However, there is another historic painterly connection worth a mention – Gainsboroughs Jonathan Buttall: The Blue Boy (c.1770). For much of the twentieth century this had proved to be something of a pop icon itself, reproduced on cheap ceramics and on toffee tins, beer trays and cigarette cards, and much parodied too, especially since its controversial sale to the Huntington collection in California in 1920, for which Cole Porter composed Blue Boy Blues. The Blue Boy was staged as an example of Gainsborough’s virtuosity in painting the fabrics of fine clothes, in this case of a cavalier costume, a studio prop, made in imitation of the clothes worn over a century earlier in the paintings of Van Dyck, and often used at fancy balls and masquerades of Gainsborough’s time. The satins and silks, the slashed sleeves and barely buttoned jacket emphasised a swaggering figure in a sweeping parkland setting. More restrained, Blake’s portrait is no less expressive, portraying denim as effectively as Gainsborough does satin, and in the tradition of pictures featuring men in fabrics which show everyday, sometimes workaday, activity, in particular a genre of mid-twentieth-century American realist art. In this, Blake has also been influenced by the portrayal of working men and women in the pictures of New Deal artists such as Ben Shahn, Bernard Perlin and Honoré Sharrer. Blake remembers being impressed by Shahn’s Pretty Girl Milking a Cow 1940, a painting of a solitary, muscular workman sitting under a tree playing a mouth organ (the title is the name of the tune he is playing), which he saw during the American artist’s UK exhibition in 1947. The accompanying book on Shahn focused on the musicality of many figures and how their stance and clothing, at work and play, revealed the social shaping of their human contour. There’s a difference in the way a twelve-dollar coat wrinkles from the way a seventy-five-dollar coat wrinkles, and that has to be right, Shahn declared. It’s just as important aesthetically as the difference in the light of the Ile de France and the Brittany Coast. Maybe more important. New Deal photographers (such as Walker Evans) and painters focused on the denim work-wear of the rural south, the folds and tears in the garments as much a sign of livelihood as those in the landscapes in which they laboured. In contrast to new synthetic fabrics of the time, which didn’t crease or fade, denim told a story in its very look, the life of the figure expressed in its fabric.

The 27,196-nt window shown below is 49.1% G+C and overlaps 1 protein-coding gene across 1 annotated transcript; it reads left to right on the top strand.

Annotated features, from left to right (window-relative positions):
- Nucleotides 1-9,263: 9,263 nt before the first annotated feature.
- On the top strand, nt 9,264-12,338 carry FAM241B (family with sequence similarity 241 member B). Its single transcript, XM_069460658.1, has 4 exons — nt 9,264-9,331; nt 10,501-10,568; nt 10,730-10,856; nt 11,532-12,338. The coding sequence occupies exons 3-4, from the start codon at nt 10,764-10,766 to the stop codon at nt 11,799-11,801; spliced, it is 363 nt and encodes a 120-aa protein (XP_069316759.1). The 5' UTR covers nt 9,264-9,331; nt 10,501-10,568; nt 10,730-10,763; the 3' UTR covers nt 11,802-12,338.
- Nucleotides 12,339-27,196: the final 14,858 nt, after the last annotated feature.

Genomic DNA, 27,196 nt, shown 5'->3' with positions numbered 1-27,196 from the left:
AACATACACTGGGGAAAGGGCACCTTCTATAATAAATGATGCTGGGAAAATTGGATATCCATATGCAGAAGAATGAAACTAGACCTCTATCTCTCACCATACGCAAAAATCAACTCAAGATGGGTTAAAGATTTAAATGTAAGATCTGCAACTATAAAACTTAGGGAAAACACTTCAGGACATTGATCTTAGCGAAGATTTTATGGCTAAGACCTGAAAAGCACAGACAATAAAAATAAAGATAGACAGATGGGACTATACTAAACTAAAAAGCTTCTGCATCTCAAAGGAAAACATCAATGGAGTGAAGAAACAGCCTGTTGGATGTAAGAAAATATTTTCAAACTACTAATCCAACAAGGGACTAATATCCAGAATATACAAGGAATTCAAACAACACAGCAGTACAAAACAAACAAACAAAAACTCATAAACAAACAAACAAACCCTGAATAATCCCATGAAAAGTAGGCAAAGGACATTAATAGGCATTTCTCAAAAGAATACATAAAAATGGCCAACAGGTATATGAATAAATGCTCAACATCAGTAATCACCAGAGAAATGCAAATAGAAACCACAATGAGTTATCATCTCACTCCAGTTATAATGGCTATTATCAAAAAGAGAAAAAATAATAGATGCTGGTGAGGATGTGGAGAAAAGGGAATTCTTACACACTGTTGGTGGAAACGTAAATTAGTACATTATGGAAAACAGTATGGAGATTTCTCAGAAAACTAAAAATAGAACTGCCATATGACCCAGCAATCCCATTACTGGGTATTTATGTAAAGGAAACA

Self-Portrait with Badges is a painting that looks both forward and back. While the figure is contemporary with, or rather in advance of popular fashion, it also looks back, in affection, to traditional times and places. The denim garments may be seen as an emblem of Peter Blake’s paintings at this time, which display the process of work, sometimes work in progress, in canvases that often show signs of age and wear. It is an art attentive to the fabric of appearances in the lived-in look of its figures.